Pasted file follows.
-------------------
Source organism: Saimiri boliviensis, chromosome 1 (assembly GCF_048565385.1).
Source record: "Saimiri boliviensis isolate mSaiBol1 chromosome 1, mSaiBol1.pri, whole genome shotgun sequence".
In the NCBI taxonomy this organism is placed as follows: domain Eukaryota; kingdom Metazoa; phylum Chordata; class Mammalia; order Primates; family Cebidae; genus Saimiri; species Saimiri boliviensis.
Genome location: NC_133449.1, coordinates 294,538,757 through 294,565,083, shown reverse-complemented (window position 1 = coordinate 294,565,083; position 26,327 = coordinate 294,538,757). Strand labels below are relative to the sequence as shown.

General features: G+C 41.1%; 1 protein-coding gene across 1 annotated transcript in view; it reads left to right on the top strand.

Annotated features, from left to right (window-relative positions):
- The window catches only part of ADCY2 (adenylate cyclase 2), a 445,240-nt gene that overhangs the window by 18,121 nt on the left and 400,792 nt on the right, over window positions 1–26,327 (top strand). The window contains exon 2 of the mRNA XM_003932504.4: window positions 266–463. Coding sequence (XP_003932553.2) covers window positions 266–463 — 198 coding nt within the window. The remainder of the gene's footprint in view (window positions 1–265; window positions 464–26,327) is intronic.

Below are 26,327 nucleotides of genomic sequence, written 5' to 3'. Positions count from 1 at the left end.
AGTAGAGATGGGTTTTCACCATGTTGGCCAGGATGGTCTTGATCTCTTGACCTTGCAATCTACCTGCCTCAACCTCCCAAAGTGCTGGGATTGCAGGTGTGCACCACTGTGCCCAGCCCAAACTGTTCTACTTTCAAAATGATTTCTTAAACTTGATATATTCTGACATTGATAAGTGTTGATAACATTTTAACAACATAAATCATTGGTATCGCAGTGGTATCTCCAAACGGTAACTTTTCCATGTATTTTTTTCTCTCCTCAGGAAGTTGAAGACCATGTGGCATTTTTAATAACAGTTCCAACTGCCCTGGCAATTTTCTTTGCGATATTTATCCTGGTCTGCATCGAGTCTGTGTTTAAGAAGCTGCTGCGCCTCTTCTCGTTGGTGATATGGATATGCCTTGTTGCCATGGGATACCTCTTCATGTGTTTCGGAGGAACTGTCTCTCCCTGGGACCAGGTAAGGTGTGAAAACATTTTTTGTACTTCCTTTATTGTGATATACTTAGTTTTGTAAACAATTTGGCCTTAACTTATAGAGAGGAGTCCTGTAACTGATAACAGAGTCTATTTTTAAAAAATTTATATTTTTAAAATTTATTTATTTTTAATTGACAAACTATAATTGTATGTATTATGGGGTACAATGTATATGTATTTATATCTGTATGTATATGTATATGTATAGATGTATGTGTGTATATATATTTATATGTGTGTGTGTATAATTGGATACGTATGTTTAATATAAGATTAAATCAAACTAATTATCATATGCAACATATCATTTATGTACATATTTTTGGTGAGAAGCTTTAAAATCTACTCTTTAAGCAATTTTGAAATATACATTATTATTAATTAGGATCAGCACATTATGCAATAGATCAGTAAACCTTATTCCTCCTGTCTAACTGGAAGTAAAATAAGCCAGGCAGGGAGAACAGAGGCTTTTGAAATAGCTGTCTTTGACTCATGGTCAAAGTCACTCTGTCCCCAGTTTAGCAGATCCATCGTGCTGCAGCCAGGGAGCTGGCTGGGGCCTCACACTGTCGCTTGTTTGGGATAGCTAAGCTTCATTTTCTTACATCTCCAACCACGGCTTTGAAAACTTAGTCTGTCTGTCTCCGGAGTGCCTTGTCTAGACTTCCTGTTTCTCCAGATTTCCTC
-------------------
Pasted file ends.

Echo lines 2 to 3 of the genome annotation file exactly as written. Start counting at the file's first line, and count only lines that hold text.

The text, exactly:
Source record: "Saimiri boliviensis isolate mSaiBol1 chromosome 1, mSaiBol1.pri, whole genome shotgun sequence".
In the NCBI taxonomy this organism is placed as follows: domain Eukaryota; kingdom Metazoa; phylum Chordata; class Mammalia; order Primates; family Cebidae; genus Saimiri; species Saimiri boliviensis.